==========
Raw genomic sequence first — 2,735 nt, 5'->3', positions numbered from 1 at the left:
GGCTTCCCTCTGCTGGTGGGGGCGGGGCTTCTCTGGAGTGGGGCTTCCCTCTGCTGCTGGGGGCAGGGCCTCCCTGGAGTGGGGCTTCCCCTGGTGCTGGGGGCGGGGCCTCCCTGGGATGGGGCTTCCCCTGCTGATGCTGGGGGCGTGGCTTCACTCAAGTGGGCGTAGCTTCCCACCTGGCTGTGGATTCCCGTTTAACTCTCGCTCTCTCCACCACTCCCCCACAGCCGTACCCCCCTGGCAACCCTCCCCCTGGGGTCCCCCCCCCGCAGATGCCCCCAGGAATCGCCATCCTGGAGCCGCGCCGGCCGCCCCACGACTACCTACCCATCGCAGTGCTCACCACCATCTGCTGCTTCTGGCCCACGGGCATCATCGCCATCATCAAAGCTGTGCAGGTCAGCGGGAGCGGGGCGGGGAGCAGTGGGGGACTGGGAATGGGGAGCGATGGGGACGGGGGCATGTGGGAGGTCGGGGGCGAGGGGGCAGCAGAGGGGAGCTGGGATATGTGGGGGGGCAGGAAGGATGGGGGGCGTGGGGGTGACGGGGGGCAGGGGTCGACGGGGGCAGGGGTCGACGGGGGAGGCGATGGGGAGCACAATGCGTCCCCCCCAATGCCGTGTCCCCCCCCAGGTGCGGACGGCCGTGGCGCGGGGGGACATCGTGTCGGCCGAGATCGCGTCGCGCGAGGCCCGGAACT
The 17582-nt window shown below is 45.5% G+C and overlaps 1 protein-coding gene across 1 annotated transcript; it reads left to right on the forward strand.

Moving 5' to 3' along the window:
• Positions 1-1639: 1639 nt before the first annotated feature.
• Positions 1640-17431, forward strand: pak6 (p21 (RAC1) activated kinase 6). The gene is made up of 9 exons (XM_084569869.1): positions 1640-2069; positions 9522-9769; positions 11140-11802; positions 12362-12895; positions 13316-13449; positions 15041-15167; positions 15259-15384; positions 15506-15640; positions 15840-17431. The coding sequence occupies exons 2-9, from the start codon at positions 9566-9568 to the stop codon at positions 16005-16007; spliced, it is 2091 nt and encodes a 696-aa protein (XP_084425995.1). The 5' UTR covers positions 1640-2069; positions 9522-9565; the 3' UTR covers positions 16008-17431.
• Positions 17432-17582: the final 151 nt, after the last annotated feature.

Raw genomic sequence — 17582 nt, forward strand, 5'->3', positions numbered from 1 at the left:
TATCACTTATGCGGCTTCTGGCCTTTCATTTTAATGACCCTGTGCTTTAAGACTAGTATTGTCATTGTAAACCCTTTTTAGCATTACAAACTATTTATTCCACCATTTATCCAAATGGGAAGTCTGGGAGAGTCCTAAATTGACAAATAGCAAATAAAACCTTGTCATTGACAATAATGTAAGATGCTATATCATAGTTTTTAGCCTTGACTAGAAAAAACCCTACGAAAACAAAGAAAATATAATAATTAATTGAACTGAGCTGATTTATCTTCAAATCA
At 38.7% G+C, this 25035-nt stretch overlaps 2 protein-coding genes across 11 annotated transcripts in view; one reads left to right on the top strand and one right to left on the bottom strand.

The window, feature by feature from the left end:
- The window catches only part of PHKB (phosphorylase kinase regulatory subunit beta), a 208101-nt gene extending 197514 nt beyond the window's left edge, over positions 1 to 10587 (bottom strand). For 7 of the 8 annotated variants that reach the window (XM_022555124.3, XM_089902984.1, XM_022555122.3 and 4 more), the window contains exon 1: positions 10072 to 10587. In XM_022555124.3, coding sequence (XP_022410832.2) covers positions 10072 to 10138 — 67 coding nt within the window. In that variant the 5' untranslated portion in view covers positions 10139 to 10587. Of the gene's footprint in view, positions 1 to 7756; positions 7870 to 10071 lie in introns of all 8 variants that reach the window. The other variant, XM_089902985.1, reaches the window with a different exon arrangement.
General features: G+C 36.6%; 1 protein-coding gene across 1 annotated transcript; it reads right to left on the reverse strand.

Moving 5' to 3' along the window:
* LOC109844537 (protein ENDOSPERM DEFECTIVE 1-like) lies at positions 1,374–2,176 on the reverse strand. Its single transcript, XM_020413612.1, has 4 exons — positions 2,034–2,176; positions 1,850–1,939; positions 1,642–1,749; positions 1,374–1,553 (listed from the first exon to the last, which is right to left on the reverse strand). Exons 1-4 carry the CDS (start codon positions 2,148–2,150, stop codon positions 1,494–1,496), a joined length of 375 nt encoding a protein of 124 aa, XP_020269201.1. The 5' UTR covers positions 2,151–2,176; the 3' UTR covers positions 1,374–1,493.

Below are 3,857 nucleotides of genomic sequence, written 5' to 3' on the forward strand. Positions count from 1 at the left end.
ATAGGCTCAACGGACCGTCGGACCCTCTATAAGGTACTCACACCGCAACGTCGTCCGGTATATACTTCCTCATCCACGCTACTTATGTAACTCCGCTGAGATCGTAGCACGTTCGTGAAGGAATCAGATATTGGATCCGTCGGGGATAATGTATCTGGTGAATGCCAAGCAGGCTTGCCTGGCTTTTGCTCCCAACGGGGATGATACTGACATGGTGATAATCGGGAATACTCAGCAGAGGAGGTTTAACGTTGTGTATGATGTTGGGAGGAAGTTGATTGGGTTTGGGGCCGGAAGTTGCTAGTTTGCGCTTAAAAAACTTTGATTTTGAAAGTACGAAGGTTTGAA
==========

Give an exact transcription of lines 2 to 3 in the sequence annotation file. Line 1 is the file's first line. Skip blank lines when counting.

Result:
GGCTTCCCTCTGCTGGTGGGGGCGGGGCTTCTCTGGAGTGGGGCTTCCCTCTGCTGCTGGGGGCAGGGCCTCCCTGGAGTGGGGCTTCCCCTGGTGCTGGGGGCGGGGCCTCCCTGGGATGGGGCTTCCCCTGCTGATGCTGGGGGCGTGGCTTCACTCAAGTGGGCGTAGCTTCCCACCTGGCTGTGGATTCCCGTTTAACTCTCGCTCTCTCCACCACTCCCCCACAGCCGTACCCCCCTGGCAACCCTCCCCCTGGGGTCCCCCCCCCGCAGATGCCCCCAGGAATCGCCATCCTGGAGCCGCGCCGGCCGCCCCACGACTACCTACCCATCGCAGTGCTCACCACCATCTGCTGCTTCTGGCCCACGGGCATCATCGCCATCATCAAAGCTGTGCAGGTCAGCGGGAGCGGGGCGGGGAGCAGTGGGGGACTGGGAATGGGGAGCGATGGGGACGGGGGCATGTGGGAGGTCGGGGGCGAGGGGGCAGCAGAGGGGAGCTGGGATATGTGGGGGGGCAGGAAGGATGGGGGGCGTGGGGGTGACGGGGGGCAGGGGTCGACGGGGGCAGGGGTCGACGGGGGAGGCGATGGGGAGCACAATGCGTCCCCCCCAATGCCGTGTCCCCCCCCAGGTGCGGACGGCCGTGGCGCGGGGGGACATCGTGTCGGCCGAGATCGCGTCGCGCGAGGCCCGGAACT
The 17582-nt window shown below is 45.5% G+C and overlaps 1 protein-coding gene across 1 annotated transcript; it reads left to right on the forward strand.